Researchers recognised in NHMRC grants

18 November 2010

Dr Simon Lewis from the Brain and Mind Research Institute will receive $428,869 over five years for his research into Parkinson's disease.
Dr Simon Lewis from the Brain and Mind Research Institute will receive $428,869 over five years for his research into Parkinson's disease.

University of Sydney researchers have been recognised as leaders in their fields with today's announcement of more than $9.8 million in Fellowships from the National Health and Medical Research Council (NHMRC).

The highly competitive and sought after Research and Practitioner Fellowships, announced by The Hon Mark Butler, Minister for Mental Health and Ageing, allow the nation's foremost health and medical professionals to develop their research careers.

The announcement also included Training Fellowships, Career Development Awards and the Training Research into Practice (TRIP) grants.

"Today's announcement of $32.5 million of fellowships for successful researchers will enable these researchers to continue their careers contributing to the health of Australians," the Minister said.

"These dedicated people work in areas as diverse as basic science, mental health and indigenous health.

"Some combine research careers with work as clinicians, or in health policy, allowing research to be put into practice quickly. Others focus on the basic science that is the foundation of our scientific knowledge."

The University received seven of the eight Practitioner Fellowships awarded in New South Wales, which allow outstanding clinical and public health researchers to maintain both a research and a professional career.

Dr Simon Lewis, Director of the Parkinson's Research Clinic at the Brain and Mind Research Institute (BMRI) and a Consulting Neurologist at Royal Prince Alfred Hospital, will receive $428,869 over five years for his research into Parkinson's disease.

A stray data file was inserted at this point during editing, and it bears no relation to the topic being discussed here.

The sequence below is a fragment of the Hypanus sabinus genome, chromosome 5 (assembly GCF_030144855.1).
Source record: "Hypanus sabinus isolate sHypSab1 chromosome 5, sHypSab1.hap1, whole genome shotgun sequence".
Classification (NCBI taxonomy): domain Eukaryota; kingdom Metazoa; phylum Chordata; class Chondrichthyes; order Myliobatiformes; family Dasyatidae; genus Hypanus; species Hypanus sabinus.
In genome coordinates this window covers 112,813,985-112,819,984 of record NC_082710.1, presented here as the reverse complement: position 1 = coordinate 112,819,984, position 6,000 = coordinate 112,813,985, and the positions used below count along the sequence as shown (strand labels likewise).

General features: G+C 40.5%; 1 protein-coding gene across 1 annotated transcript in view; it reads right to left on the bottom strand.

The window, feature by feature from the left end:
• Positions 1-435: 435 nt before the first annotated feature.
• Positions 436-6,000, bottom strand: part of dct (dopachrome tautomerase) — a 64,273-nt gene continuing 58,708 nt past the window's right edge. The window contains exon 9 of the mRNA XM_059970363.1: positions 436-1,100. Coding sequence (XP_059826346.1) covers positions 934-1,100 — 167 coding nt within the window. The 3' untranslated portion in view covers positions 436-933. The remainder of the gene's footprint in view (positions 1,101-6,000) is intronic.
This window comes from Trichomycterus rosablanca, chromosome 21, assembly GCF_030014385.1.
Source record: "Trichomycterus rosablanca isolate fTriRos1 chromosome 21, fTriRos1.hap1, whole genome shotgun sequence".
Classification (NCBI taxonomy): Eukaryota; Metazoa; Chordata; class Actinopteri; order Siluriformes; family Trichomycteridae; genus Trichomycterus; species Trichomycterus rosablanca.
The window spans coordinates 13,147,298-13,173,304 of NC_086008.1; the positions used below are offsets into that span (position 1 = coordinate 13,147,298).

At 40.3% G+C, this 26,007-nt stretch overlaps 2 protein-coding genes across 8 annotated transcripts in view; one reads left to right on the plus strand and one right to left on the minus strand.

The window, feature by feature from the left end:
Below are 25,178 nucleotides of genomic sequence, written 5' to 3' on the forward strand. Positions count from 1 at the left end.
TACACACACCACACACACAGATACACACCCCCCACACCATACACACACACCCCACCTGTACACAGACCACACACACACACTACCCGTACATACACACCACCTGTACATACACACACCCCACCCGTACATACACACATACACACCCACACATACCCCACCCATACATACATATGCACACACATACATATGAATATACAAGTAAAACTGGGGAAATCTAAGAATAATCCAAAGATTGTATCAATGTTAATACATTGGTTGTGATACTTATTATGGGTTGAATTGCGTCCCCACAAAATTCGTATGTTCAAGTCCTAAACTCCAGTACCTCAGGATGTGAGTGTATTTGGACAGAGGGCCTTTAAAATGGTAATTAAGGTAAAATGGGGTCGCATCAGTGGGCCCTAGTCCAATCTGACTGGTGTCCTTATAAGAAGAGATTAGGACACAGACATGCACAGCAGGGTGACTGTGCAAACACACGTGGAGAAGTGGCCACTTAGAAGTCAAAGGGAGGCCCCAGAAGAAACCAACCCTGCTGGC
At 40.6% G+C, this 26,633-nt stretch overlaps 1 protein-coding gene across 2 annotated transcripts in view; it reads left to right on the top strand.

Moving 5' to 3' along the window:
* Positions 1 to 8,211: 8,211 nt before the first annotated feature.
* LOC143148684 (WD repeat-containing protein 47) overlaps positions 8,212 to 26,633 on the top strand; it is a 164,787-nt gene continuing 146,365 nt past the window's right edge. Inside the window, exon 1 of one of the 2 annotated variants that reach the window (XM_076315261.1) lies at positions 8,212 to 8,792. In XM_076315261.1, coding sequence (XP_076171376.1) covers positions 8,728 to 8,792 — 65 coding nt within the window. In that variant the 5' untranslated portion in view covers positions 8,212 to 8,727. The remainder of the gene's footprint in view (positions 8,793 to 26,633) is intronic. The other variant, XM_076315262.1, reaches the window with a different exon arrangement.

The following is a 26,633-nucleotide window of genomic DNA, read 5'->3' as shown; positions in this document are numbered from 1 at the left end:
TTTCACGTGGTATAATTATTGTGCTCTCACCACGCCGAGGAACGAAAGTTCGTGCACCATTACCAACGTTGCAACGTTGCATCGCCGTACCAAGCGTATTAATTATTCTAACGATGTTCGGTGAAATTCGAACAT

He has published extensively on the disease, particularly addressing symptoms that impact on the quality of life of sufferers. In addition to his research, he also sits on the council of the charity Parkinson's NSW and is now heading the first trial to evaluate community-based Parkinson's nurse specialists in Australia.

Dr Lewis this week presented some of the Parkinson's Research Clinic's ongoing work to the Governor-General of the Commonwealth of Australia, Ms Quentin Bryce AC.

"It is very flattering to have one's work recognised in this way, especially considering the high calibre of research being conducted across Australia," Dr Lewis said.

"I am sure that many colleagues would recognise the satisfaction that comes from carrying out clinical research and it is a tremendous relief to have this form of support to enable my work to continue."

The University also received more than $4.5 million in Research Fellowships, which allow outstanding health researchers to continue work of major importance to the field and of significant benefit to the people of Australia.

Professor Roland Stocker, the Chair of Biochemistry in Vascular Medicine at the University's Discipline of Pathology and the Bosch Institute, received the largest grant.

An NHMRC Research Fellow since 1994, Professor Stocker has secured $905,805 for his research into cardiovascular disease.

Professor Stocker's research focuses on the process of atherosclerosis (the hardening of blood vessels), which is the single major cause of heart attacks and stroke, and hence death, in Australia. In particular, he is concerned with the contribution of oxidation and inflammation to atherosclerosis and how the disease can be inhibited.

His work in understanding how oxidative processes affect blood vessels and blood flow has won international recognition and provides the possibility of new avenues for treating atherosclerosis and related disorders.

"This will enable us to pursue our research on the contribution of oxidative stress to cardiovascular disease," Professor Stocker said.

"Our research will include a focus on three major areas: the mechanism by which the enzyme heme oxygenase-1 protects against atherosclerosis and related diseases; the role tryptophan metabolism to kynurenine plays in the regulation of vascular tone in inflammatory conditions; and the importance of a specific type of oxidative stress as a cause of atherosclerosis."

For a full list of grant recipients, visit the NHMRC website.

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